I thought all three were entertaining, and if there is only one you wish to see, ID features awesome special effects, with a nice touch in bringing back a bunch of actors reprising their roles twenty years later (original Independence Day came out in 1996); CI was mostly very funny, and many enjoy reunion films; and TS was unexpectedly gripping.  Finding Dory, an animated film, was #1 for the second week in a row, and if you wish to see a review, go to Rotten Tomatoes, where it earned spectacular 94%/90% ratings.

This sequel was again co-written and directed by Roland Emmerich, and does not include Will Smith.  However, many returned, including Robert Loggia, who died during the filming of this movie.  If you like iconic buildings, the Burj Khalifa in Dubai and Marina Bay Sands in Singapore were film sites.  However, most of the scenes took place in New Mexico, for they provide a 25% movie tax credit.  Hawaii, take note.  Best escapist fare of the three.
The original aliens returned with a 3,000-mile diameter battleship, and the storyline is about how these characters two decades later, with their sons and daughters, react, respond and, well, prevail.  There is an obvious conclusion having to do with The Queen of the Aliens, and I think this is her to the right above.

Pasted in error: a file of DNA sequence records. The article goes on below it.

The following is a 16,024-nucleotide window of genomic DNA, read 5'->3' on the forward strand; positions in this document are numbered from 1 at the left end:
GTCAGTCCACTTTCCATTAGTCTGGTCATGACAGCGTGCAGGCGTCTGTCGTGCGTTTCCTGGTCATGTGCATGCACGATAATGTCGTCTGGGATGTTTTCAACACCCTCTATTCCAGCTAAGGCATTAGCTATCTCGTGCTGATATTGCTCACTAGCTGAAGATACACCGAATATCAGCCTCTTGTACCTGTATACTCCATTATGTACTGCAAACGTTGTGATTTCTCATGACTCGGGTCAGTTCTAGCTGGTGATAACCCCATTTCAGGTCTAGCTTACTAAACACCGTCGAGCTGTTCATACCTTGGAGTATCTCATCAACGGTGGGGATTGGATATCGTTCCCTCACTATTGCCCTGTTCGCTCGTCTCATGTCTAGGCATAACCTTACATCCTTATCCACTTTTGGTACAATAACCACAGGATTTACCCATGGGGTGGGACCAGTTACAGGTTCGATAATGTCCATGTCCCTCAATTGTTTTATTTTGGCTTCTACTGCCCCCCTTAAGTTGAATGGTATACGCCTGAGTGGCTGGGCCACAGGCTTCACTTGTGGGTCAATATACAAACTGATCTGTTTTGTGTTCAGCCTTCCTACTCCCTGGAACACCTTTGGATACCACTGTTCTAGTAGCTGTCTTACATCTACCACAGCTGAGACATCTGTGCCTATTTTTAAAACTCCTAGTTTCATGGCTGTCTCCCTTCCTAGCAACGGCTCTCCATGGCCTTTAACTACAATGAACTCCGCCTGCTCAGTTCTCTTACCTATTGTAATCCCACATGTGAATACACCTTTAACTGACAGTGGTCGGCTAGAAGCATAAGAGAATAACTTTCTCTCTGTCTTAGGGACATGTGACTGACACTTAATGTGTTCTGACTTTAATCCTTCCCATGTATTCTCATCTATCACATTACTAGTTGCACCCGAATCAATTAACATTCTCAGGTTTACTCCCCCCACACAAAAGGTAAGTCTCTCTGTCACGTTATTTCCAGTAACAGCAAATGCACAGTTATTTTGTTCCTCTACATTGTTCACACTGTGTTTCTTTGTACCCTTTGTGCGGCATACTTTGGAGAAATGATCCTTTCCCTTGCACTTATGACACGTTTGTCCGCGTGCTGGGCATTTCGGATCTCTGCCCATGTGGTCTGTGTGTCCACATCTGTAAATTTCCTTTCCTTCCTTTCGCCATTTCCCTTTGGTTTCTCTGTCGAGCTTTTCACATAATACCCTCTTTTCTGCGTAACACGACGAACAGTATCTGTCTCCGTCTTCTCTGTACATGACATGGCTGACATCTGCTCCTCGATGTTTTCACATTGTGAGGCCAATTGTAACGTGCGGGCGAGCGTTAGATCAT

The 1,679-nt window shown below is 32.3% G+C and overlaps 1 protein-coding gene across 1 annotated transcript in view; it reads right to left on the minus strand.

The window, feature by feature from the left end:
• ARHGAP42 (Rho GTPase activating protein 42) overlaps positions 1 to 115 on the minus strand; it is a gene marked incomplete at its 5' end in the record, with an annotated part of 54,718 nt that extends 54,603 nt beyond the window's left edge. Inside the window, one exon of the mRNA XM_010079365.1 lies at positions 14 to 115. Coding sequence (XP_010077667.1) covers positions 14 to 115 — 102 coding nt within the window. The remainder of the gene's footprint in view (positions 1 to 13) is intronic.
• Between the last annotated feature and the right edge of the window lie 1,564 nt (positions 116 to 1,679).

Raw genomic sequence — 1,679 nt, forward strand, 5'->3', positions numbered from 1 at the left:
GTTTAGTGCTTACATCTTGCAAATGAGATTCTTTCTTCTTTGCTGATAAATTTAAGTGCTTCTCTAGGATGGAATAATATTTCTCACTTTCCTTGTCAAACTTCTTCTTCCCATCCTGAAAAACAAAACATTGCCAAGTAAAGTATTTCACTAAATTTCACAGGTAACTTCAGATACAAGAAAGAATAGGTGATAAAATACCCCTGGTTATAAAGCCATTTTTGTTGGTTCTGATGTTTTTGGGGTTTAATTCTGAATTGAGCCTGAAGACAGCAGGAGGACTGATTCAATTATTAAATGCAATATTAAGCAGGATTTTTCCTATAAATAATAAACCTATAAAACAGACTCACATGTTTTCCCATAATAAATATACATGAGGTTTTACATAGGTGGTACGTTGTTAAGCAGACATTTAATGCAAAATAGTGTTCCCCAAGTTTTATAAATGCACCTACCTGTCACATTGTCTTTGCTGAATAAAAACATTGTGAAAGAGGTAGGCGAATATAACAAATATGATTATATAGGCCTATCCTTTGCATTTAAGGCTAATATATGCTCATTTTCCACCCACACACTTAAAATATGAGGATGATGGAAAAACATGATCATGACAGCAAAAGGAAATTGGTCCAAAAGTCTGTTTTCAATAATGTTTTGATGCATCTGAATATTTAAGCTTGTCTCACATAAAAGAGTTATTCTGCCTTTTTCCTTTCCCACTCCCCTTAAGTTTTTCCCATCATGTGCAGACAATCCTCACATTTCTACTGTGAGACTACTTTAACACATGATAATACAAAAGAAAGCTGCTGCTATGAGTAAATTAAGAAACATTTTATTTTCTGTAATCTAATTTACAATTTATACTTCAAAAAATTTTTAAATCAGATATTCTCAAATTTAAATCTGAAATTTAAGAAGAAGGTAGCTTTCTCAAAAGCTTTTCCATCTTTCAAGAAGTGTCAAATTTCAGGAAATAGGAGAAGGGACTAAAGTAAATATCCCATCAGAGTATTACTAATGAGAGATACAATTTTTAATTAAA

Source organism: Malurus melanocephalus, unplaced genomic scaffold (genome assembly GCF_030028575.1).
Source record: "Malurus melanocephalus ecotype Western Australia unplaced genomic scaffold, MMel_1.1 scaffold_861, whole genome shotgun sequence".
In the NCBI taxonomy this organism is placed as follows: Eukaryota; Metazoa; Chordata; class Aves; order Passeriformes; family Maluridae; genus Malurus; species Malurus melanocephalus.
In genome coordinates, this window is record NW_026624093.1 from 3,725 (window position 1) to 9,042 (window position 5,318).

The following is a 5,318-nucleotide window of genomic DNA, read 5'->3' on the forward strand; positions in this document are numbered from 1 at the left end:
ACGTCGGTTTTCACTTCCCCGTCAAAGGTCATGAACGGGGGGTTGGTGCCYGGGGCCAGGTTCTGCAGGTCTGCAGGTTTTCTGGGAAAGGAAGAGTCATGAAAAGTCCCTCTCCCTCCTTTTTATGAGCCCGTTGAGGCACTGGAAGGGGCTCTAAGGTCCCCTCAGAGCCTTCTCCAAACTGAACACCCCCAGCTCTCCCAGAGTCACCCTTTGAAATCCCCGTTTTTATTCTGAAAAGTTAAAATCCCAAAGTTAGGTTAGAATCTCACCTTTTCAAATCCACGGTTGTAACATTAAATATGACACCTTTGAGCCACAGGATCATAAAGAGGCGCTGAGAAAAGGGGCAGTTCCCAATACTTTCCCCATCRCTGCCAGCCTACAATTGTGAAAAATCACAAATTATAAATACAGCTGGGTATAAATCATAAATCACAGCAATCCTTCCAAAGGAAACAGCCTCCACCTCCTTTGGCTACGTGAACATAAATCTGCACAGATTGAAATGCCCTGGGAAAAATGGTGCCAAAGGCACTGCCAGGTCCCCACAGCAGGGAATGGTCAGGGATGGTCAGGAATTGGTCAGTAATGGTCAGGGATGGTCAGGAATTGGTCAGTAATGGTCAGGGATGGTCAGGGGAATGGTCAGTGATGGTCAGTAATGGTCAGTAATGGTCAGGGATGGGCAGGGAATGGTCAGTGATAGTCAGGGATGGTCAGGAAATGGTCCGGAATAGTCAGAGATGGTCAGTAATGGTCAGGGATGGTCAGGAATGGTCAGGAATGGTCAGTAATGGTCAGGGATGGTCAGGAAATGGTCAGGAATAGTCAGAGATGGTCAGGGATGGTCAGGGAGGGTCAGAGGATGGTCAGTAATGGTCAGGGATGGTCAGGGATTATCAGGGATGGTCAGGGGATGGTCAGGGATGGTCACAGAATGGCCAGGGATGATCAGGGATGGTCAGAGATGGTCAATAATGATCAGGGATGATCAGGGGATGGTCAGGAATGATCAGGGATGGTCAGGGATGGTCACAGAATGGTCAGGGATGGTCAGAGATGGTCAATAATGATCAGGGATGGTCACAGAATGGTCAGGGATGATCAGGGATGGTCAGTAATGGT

While ID:R did not do as well as expected, already the film has matched the budget, for two thirds the revenues for this sort of film today come from international markets.  China, for example, is now a key money-making site, and for this film, there was Angelababy (yes, that's her actress name, for she is Chinese-German, was called Baby as a child and later Angela, playing a fighter pilot whose father died as a pilot in the first attack).  Yes, there will be a Part III.